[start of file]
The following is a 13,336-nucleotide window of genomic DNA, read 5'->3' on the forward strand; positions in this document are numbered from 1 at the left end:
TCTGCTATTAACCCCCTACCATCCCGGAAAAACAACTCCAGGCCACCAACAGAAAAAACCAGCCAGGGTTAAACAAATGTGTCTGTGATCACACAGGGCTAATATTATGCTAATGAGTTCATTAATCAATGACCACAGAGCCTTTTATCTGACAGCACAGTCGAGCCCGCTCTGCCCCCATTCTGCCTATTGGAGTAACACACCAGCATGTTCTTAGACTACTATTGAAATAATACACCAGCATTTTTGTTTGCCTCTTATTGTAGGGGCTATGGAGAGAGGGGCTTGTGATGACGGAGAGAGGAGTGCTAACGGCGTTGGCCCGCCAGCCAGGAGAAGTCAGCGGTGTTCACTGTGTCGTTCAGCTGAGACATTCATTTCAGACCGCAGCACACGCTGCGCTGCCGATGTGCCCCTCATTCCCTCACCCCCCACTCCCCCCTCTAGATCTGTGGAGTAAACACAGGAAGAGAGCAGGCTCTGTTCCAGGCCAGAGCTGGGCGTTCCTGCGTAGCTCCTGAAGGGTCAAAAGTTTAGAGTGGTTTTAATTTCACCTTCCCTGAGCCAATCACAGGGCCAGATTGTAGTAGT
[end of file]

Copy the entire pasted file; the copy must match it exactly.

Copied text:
The following is a 13,336-nucleotide window of genomic DNA, read 5'->3' on the forward strand; positions in this document are numbered from 1 at the left end:
TCTGCTATTAACCCCCTACCATCCCGGAAAAACAACTCCAGGCCACCAACAGAAAAAACCAGCCAGGGTTAAACAAATGTGTCTGTGATCACACAGGGCTAATATTATGCTAATGAGTTCATTAATCAATGACCACAGAGCCTTTTATCTGACAGCACAGTCGAGCCCGCTCTGCCCCCATTCTGCCTATTGGAGTAACACACCAGCATGTTCTTAGACTACTATTGAAATAATACACCAGCATTTTTGTTTGCCTCTTATTGTAGGGGCTATGGAGAGAGGGGCTTGTGATGACGGAGAGAGGAGTGCTAACGGCGTTGGCCCGCCAGCCAGGAGAAGTCAGCGGTGTTCACTGTGTCGTTCAGCTGAGACATTCATTTCAGACCGCAGCACACGCTGCGCTGCCGATGTGCCCCTCATTCCCTCACCCCCCACTCCCCCCTCTAGATCTGTGGAGTAAACACAGGAAGAGAGCAGGCTCTGTTCCAGGCCAGAGCTGGGCGTTCCTGCGTAGCTCCTGAAGGGTCAAAAGTTTAGAGTGGTTTTAATTTCACCTTCCCTGAGCCAATCACAGGGCCAGATTGTAGTAGT